As a retired EPA employee, and one who spent the first 23 years of that career in marine toxicology, I feel it is necessary to communicate my experience relevant to the present national political debate issue of the Keystone pipeline.
First, you should know that part of my marine research was on the toxicity of global crude oils and dispersants to various species of marine life. In the early seventies, my lab was filed with flasks of crude oils from all over the world. The sour crudes from Texas, Louisiana, and most of the coastal Gulf of Mexico as well as Alaska are black, highly viscous and filled with sulfur, toxic heavy metals and highly volatile, toxic, explosive hydrocarbons (polycyclic aromatic hydrocarbons[PAH]). The light sweet crudes from Kuwait, Saudi Arabia and Iran are clear liquids in various shades of light amber much like single malt scotch. You had to sniff the necks of these flasks directly to detect their odor.
The costs of refining (called cracking) the sour crudes are enormous, in the energy required of the process, the cost to public health from the atmospheric pollution, and the expense of disposal of the extracted toxic components like sulfur and heavy metals. Refining the sweet crudes is simple and far less onerous on the atmosphere and waste stream. Economic analysis continues to pronounce the importation and US refining of Arabian oils as a bargain no matter what we pay for them compared to the costs of refining our own sour crudes. Oil is a fungible commodity, thus, we sell most of our Alaskan sour crude oil to Japan and other Asian countries and import Arabian for our own use. If this weren’t cost effective, industry would not do it.
The recent Gulf oil spill of the Deep Water Horizon rig was light sweet crude. That’s why the damage was minimal for the volume spilled. There is an enormous dome of oil and gas at that site. The oil being pumped in the Dakotas now is sweet crude. And Anadarko Petroleum has just announced a major find in Colorado oil shale of light sweet oil bigger than the Saudi reserves. They will establish 250 new wells there next year. As we move to less polluting, less carbon contributing fuels, we will need this light sweet crude to help our environment, while the nation converts.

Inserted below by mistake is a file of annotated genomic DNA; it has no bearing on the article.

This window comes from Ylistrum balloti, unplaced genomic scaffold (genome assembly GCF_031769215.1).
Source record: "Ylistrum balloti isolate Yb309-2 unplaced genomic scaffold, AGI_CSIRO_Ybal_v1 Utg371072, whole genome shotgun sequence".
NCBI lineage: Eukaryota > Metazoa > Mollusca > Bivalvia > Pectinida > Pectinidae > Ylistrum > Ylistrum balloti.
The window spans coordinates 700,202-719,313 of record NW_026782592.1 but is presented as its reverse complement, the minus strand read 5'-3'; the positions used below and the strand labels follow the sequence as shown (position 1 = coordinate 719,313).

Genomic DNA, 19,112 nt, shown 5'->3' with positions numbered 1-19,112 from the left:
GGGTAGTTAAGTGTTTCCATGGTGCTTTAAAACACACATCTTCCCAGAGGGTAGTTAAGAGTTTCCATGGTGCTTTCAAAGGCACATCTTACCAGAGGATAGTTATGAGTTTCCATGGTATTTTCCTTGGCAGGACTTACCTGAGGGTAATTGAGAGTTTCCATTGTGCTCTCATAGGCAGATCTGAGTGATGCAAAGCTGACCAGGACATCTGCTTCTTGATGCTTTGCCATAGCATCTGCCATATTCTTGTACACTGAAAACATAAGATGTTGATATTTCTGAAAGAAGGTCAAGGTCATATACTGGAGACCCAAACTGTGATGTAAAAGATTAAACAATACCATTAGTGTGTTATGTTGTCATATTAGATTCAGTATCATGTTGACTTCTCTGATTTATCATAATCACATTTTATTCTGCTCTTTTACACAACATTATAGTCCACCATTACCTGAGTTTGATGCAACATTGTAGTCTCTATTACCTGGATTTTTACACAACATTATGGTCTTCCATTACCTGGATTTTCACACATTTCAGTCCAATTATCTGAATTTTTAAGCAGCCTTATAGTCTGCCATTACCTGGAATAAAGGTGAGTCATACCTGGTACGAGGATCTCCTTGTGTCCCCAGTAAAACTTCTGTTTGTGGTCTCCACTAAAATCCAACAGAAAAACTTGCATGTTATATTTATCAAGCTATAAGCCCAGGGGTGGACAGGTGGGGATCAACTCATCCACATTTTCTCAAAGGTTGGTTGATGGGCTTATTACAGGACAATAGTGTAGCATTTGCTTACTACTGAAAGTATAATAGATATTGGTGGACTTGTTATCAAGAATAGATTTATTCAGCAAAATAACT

Alberta/Calgary oil sands are perhaps the worst of the global sour crudes. I met a pilot at an Apeiron Environmental Fair a few years ago who said the cracking tower in Calgary produces a 35,000 foot aerial plume, that if a plane even enters in the periphery would explode on contact. That’s how many explosive hydrocarbons are still in the exhaust of this refinery. PAHs are potent atmospheric pollutants and are classified as carcinogenic, mutagenic and teratogenic. Google “refinery explosions in Canada,” and you will find their refineries have had several explosive accidents and serious fires, one of which almost killed an entire suburb of Calgary with a hydrogen sulfide gas cloud miles wide. Canada would love to rid their country of this refinery danger and still profit from the sale of its nasty oil.
Part of the Keystone pipeline proposed is an old one the U.S. used to deliver refined oil north from the Gulf. Now they propose to join it to Canada and reverse its flow southward. In order to move oil sands crude oil in the pipe, it will have to be heated, diluted with other solvents to prevent clogging and pressurized. The pipeline is proposed to be built over important farm lands and sole source aquifers in the Midwest. The state of Nebraska has issued strong opposition to its crossing fragile areas in its borders. In my opinion, this pipeline is multiple disasters waiting to happen. The pro-oil argument is that the Gulf coast refineries have the equipment to handle the sour crudes. The environmental argument is that we should move those refineries to light, sweet crude, which we are now pumping in the US, while we slowly convert to non-carbon energy production.
We don’t need the Canadian oil or its problems. So don’t be fooled by the claims of cheap oil and jobs. These arguments are as dark and ominous as the oil itself!
Retired EPA-Atlantic Ecology Division